Amazon Founder and CEO Jeff Bezos speaks in September on the company's sustainability efforts in Washington, D.C., in September. Photo: Eric Baradat/AFP via Getty Images
Amazon is putting $10 million into restoring or conserving four million acres of forest as part of its 2019 pledge to become carbon-negative within the next 20 years, the company announced Tuesday.
Where it stands: Tech giants are poised to gain as life moves even more online with the coronavirus pandemic wearing on, and early signs suggest they’re not backing down much from their march — however slow and uneven — toward greener businesses.
Flashback: Microsoft made a biodiversity announcement last week, and its chief sustainability officer says the company is as committed as ever to its climate and environmental goals.
Driving the news: This $10 million is the first project from Amazon's $100 million Right Now Climate Fund, which is focused on removing CO2 from the atmosphere via land use. That fund is itself part of Amazon’s Climate Pledge, wherein the company pledged to reach net-zero carbon 2040.
By the numbers: Amazon said Tuesday’s announcement would in the next 11 years remove a net reduction of up to 18.5 million metric tons of carbon dioxide by restoring or conserving forests, which naturally soak up CO2.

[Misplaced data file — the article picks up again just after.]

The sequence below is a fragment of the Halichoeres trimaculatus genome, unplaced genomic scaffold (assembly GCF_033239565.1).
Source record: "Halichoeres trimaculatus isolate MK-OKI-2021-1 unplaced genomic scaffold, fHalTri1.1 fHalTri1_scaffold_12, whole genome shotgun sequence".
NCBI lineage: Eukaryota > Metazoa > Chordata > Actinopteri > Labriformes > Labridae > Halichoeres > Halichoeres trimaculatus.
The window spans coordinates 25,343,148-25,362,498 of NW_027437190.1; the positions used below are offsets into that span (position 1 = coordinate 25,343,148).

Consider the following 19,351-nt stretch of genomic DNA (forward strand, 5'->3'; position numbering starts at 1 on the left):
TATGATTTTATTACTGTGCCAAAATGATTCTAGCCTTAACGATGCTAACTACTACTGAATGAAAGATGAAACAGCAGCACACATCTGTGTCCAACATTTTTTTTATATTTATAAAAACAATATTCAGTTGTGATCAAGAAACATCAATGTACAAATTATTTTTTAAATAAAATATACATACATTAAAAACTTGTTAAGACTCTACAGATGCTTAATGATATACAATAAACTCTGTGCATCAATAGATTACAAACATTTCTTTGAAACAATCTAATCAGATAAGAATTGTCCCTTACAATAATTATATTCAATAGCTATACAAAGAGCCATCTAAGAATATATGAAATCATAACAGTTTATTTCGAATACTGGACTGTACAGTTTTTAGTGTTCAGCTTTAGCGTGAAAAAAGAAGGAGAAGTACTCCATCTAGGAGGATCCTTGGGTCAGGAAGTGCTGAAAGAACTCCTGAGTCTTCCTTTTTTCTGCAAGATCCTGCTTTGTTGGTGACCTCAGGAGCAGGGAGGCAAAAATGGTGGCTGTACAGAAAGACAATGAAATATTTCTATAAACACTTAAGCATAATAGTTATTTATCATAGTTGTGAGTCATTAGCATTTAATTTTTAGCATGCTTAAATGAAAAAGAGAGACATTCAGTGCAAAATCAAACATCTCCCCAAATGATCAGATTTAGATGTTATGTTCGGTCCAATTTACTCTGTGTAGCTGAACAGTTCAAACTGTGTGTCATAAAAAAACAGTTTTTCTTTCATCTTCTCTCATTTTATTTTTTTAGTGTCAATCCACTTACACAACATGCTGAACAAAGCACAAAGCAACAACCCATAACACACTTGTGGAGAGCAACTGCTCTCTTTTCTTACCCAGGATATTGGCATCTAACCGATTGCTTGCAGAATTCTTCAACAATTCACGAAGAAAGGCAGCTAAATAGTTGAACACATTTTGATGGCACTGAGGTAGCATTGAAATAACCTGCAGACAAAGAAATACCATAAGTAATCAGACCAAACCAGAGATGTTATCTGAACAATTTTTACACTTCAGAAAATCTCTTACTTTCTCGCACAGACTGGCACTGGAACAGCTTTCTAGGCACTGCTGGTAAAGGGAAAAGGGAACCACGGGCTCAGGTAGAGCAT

- That's equivalent to 46 billion miles driven by an average passenger vehicle, Amazon says.
- Amazon itself emits nearly 50 million metric tons of carbon dioxide a year, so this is a drop in the bucket to the overall picture.
Yes, but: Ensuring the authenticity of these types of emission-reduction methods is tricky because it can be hard to prove the trees would have been cut down absent, in this case, Amazon’s support.
- This is why companies often make these types of announcements: precisely because they're hard to quantify but nonetheless everyone loves trees (just as House Republicans).
- An Amazon spokesperson said the company is quantifying its emission reductions through two carbon-standard organizations: the American Carbon Registry and Verified Carbon Standard.
The other side: Amazon, along with other tech companies, is facing criticism for continuing deals with oil and gas companies even while doubling down on aggressive climate-change goals.
- Amazon in particular has faced criticism for firing employees who criticized its position on climate change, The Washington Post recently reported.
What we're watching: When we’ll find out more about the $10 billion (with a b!) fund Amazon founder Jeff Bezos announced earlier this year to help support science and philanthropy on climate change. That's about all we (still) know about it to this day.